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EEOC Brings Pregnancy Discrimination Lawsuit Against 40 Steak & Seafood

Documents about pregnancy and maternity discrimination and gavel.

The U.S. Equal Employment Opportunity Commission (EEOC) recently announced that it has filed a pregnancy discrimination lawsuit against 40 Steak & Seafood (40 Steak) pursuant to the Pregnancy Discrimination Act (PDA). The PDA prohibits employers from discriminating against employees on the basis of pregnancy, including childbirth and pregnancy-related medical conditions. The EEOC has brought the pregnancy discrimination lawsuit on behalf of Erica Davidson (Davidson), a former employee of 40 Steak.

On December 10, 2018, the EEOC filed the lawsuit, EEOC v. 40 East, Inc., d/b/a 40 Steak & Seafood, Case No. 1:18-cv-260, in the U.S. District Court for the District of North Dakota after initially attempting to reach a pre-litigation settlement through its statutorily mandated conciliation process. In this article, our Citrus County, Florida employment discrimination lawyers explain the EEOC’s allegations against 40 Steak and illuminate the legal basis for the EEOC’s pregnancy discrimination lawsuit.

EEOC’S Allegations Of Pregnancy Discrimination

In February 2015, Davidson began working for 40 Steak as a server. In April 2015, Davidson learned that she was pregnant. In June 2015, Davidson told her managers and co-workers that she was pregnant. On July 7, 2015, 40 Steak’s Manager, a woman named Redrig, told Davidson that servers were going to have to work harder at 40 Steak. Redrig further told Davidson that 40 Steak had decided that it was not fair to make her work harder because she was pregnant and would not be at the restaurant forever. Redrig then told Davidson that someone else would cover her shift and escorted her out of the restaurant. Redrig then told other 40 Steak employees that Davidson was no longer working at 40 Steak because she was pregnant.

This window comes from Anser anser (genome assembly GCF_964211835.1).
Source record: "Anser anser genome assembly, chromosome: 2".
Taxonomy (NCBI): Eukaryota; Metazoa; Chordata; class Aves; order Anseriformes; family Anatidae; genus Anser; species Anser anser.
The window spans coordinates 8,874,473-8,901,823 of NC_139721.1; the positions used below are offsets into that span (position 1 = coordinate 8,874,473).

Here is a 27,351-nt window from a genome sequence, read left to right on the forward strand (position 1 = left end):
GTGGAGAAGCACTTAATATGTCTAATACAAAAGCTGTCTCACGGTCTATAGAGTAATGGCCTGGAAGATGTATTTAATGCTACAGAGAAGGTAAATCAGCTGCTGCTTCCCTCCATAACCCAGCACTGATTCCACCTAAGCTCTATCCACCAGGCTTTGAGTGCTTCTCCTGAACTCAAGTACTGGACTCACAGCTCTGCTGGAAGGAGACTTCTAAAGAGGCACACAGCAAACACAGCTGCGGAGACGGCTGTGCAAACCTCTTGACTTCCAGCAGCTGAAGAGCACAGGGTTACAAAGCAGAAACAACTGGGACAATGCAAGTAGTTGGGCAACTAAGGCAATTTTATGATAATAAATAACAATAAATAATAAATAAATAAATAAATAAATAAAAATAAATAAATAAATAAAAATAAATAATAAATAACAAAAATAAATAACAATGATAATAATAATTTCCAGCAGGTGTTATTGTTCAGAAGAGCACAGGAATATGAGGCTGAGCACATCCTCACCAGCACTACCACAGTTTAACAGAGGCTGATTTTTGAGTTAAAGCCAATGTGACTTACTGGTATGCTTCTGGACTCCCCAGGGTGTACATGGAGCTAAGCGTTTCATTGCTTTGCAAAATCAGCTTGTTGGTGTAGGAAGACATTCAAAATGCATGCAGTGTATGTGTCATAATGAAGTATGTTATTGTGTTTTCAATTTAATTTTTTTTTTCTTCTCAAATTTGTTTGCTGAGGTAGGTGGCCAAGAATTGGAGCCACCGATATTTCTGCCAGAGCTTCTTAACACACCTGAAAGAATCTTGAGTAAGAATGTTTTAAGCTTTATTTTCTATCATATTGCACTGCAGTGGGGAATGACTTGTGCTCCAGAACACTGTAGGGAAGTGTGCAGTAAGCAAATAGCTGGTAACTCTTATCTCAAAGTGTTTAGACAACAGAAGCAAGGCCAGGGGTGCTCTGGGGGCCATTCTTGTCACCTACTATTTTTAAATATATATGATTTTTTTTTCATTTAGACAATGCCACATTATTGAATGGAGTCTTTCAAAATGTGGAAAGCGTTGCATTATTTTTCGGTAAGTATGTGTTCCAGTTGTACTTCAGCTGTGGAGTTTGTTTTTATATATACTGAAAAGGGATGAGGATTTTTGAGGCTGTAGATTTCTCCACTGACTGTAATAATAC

“Smoking Gun” Evidence Of Pregnancy Discrimination

As observed by the U.S. Second Circuit Court of Appeals in Rosen v. Thornburgh, 928 F.2d 528 (2d Cir. 1991), “an employer who discriminates is unlikely to leave a ‘smoking gun,’ such as a notation in an employee’s personnel file, attesting to a discriminatory intent.” Thus, as explained by the U.S. First Circuit Court of Appeals in Hodgens v. General Dynamics Corp., 144 F.3d 151 (1st Cir. 1998), “smoking gun evidence is, of course, not required to prove discrimination.”

Although employers rarely leave “smoking gun” evidence of discrimination, the facts alleged by the EEOC arguably constitute “smoking gun evidence of pregnancy discrimination. In particular, Redrig’s alleged remark to other 40 Steak employees that Davidson was no longer working at 40 Steak because she was pregnant constitutes “smoking gun” evidence that 40 Steak fired Davidson because she was pregnant. Under applicable law, “smoking gun” evidence of discrimination almost always enables the employee claiming discrimination to bring his or her discrimination claim before a jury for resolution. If the jury believes that Redrig made the remark, then the jury is legally permitted to find that Davidson was fired because she was pregnant in violation of the PDA.

EEOC Fights Pregnancy Discrimination

The EEOC is the administrative agency of the United States responsible for interpreting and enforcing federal laws prohibiting employment discrimination, including pregnancy discrimination. In enforcing the federal anti-discrimination laws, the EEOC is also authorized by federal law to bring lawsuits on behalf of victims of employment discrimination. In a press release regarding the case, the regional attorney for the EEOC’s Chicago District Office, Greg Gochenour, stated that “[p]regnancy discrimination is a continuing problem in the United States.” “The rule is simple,” Mr.Gochenour explained, “don’t fire someone, or treat someone adversely in any way, simply because she is pregnant.”

Free Consultation With Inverness Discrimination Lawyers

Based in Ocala, Florida and representing employees throughout Central Florida, we have represented employment discrimination victims in hundreds of cases before the EEOC. If you have been a victim of pregnancy discrimination or have questions about your rights as a pregnant employee, please contact our office for a free consultation with our Citrus County, Florida employment discrimination attorneys. Our employment and labor law attorneys take employment discrimination cases on a contingency fee basis. This means that there are no attorney’s fees incurred unless there is a recovery and our attorney’s fees come solely from the monetary award that you recover.

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